HMC Physics Colloquium
Tuesdays at 16:30 in Shanahan Center for Teaching and Learning, Room B460
Thermoelastic Phononic Metamaterials
Oct. 30, 2012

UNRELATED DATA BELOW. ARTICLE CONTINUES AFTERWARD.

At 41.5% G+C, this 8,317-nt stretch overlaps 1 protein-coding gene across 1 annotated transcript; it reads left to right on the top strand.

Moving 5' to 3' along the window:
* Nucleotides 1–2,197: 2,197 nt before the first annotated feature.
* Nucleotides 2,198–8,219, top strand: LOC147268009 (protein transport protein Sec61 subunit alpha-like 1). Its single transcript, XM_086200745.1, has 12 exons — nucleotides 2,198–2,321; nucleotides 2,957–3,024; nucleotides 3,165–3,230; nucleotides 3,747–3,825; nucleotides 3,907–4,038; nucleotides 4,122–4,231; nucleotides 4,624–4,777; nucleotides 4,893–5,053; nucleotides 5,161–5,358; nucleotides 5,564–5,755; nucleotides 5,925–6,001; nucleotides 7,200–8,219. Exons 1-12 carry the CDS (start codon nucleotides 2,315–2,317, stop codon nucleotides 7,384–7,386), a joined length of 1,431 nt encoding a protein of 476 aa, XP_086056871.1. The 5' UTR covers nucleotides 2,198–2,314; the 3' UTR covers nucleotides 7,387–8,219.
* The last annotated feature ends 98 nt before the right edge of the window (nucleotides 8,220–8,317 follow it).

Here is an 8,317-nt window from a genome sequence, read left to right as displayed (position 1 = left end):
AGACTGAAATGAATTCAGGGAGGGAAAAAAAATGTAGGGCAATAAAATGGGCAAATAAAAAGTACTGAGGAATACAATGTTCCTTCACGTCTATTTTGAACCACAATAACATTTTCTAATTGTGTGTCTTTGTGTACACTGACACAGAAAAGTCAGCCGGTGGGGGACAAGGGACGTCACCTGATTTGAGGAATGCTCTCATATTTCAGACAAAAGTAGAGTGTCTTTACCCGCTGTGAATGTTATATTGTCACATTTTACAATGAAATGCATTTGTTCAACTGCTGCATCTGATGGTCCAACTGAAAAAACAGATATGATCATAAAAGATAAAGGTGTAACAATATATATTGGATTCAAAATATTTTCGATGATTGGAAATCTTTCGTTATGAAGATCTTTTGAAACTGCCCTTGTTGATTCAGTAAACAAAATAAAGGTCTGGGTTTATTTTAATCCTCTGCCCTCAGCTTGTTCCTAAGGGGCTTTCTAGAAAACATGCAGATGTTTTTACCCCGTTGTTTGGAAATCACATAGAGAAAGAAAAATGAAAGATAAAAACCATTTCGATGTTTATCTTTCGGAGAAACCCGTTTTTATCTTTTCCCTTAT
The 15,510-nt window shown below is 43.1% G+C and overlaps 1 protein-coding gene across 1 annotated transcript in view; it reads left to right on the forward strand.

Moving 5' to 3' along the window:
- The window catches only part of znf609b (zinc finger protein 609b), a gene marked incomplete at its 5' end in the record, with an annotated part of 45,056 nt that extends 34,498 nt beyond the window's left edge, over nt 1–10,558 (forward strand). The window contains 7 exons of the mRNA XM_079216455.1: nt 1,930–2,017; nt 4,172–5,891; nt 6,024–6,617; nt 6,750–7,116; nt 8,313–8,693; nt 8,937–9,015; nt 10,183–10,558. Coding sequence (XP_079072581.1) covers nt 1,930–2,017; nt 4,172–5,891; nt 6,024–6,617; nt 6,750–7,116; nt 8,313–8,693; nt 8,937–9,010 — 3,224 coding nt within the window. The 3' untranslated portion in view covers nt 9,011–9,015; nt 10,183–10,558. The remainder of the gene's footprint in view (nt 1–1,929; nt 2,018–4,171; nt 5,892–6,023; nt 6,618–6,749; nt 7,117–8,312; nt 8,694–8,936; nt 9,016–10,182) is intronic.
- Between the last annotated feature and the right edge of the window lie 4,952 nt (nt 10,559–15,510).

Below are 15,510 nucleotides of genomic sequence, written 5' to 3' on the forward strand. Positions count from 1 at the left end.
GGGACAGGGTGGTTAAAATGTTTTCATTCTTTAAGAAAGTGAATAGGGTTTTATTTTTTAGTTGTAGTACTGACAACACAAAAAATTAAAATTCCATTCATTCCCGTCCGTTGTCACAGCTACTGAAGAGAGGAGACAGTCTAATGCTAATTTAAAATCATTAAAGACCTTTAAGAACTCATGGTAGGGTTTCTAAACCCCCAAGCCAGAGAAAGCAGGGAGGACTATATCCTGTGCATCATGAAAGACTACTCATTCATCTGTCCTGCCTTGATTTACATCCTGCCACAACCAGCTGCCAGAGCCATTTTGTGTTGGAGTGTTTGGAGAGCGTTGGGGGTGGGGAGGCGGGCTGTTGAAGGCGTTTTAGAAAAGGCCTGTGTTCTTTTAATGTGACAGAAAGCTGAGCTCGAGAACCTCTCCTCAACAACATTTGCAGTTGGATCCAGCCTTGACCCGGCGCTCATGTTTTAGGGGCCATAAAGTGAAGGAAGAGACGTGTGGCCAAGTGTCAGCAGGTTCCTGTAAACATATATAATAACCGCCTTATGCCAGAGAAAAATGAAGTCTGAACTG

An independent control over electrical and thermal properties is one of the central goals in the search for efficient thermoelectric materials for waste heat energy conversion. A good thermoelectric will have high electrical, but low thermal conductivity. Nature, however, does not seem to favor this dissociation, and the best synthesized thermoelectrics in use today remain at about the same efficiency they had 50 years ago. In the past decade, nanostructuring offered the opportunity to engineer materials at length scales where heat conduction is affected much more than charge transport. Certain nanostructured thermoelectrics more than double the efficiency of commercial devices. Though this is a great leap for thermoelectrics, their efficiency still falls short of what is needed for a viable renewable energy technology. Further size reductions are not expected to give better results because the capacity of the material to convert heat becomes adversely affected. In fact, the attempts to lower thermal conductivity by increasing what is called incoherent phonon scattering mechanisms may have already given us their best. In this lecture I will show that nanostructures can also enable so-called coherent control of heat transport. These silicon nanophononic metamaterials, which are thin films patterned into a regular array of holes approximately 20 nm in diameter and 20 nm apart, harness the wave nature of heat transport and essentially create an entirely different material than silicon could ever be on its own. This ‘designer’ material comes very close to the ideal of a perfect thermoelectric and opens and shows how we can manipulate materials at a fundamental level to achieve desirable properties.